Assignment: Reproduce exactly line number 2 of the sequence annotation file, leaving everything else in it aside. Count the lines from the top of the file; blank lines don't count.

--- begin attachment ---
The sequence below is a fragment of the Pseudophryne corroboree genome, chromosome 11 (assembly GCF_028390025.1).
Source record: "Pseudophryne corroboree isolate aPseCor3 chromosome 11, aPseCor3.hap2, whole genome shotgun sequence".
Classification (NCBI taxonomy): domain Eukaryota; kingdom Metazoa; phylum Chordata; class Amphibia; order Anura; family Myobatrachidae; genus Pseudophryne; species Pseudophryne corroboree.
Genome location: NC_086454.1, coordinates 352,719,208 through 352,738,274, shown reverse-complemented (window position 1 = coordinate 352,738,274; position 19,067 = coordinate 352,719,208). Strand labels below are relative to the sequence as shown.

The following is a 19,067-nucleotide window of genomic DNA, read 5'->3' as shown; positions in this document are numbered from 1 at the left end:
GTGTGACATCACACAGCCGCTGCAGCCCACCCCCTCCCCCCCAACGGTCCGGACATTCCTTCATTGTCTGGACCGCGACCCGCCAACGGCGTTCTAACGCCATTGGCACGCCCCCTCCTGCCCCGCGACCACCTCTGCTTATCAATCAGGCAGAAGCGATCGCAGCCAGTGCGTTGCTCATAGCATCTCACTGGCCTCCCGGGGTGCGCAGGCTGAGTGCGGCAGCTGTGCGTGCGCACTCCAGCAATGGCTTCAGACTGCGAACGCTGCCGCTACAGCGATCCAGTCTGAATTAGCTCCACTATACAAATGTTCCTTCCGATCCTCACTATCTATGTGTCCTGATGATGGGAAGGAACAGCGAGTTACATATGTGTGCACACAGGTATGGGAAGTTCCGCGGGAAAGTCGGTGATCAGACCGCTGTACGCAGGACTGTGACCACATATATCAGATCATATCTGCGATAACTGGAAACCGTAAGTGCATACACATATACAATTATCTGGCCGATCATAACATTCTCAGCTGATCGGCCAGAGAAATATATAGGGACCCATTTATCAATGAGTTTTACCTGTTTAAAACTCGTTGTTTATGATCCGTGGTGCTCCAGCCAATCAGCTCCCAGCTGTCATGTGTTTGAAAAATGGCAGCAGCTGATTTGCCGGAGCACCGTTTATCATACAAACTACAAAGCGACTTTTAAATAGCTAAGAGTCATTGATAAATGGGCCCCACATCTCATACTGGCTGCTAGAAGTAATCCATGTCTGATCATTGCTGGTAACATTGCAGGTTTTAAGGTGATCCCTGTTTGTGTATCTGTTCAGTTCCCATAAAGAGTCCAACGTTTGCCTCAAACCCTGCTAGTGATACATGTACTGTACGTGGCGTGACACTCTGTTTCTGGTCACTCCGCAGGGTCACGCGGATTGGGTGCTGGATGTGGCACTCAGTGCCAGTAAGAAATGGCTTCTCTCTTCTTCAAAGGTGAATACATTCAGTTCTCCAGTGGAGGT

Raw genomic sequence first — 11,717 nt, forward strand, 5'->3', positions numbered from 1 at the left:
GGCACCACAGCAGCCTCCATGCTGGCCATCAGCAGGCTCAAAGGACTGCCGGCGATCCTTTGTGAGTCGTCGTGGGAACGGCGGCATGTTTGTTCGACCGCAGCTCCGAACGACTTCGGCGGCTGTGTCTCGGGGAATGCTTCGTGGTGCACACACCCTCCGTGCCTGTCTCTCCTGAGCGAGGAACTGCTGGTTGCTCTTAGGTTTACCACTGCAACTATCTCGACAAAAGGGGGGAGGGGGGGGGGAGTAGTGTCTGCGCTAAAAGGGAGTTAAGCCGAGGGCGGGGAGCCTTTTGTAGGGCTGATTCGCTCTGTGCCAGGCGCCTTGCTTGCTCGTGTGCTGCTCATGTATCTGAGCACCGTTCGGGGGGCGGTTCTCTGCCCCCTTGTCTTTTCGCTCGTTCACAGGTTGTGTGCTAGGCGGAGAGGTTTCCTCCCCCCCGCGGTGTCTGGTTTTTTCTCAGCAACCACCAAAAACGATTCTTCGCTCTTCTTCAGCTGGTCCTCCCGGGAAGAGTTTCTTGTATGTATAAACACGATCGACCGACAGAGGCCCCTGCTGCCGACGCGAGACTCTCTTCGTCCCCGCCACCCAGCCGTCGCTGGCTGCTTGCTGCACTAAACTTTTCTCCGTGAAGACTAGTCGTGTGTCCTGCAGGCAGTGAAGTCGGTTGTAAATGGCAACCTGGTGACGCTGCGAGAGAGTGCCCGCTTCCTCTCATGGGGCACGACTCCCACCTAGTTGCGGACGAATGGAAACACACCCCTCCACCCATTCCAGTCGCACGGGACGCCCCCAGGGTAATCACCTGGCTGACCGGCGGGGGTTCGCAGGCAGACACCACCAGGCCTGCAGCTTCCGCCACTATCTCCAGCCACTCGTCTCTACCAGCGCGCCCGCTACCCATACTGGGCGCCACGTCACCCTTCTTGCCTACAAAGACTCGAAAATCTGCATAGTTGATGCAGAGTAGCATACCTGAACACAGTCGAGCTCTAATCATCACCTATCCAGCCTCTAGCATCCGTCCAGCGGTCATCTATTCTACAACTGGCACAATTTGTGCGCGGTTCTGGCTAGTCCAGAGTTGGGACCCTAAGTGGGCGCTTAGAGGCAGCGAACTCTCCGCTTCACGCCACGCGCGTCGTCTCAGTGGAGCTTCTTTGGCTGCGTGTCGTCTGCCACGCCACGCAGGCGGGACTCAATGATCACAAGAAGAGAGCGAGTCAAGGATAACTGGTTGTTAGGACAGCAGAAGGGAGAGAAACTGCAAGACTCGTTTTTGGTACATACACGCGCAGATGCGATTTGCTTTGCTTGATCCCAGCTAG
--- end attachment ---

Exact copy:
Source record: "Pseudophryne corroboree isolate aPseCor3 chromosome 11, aPseCor3.hap2, whole genome shotgun sequence".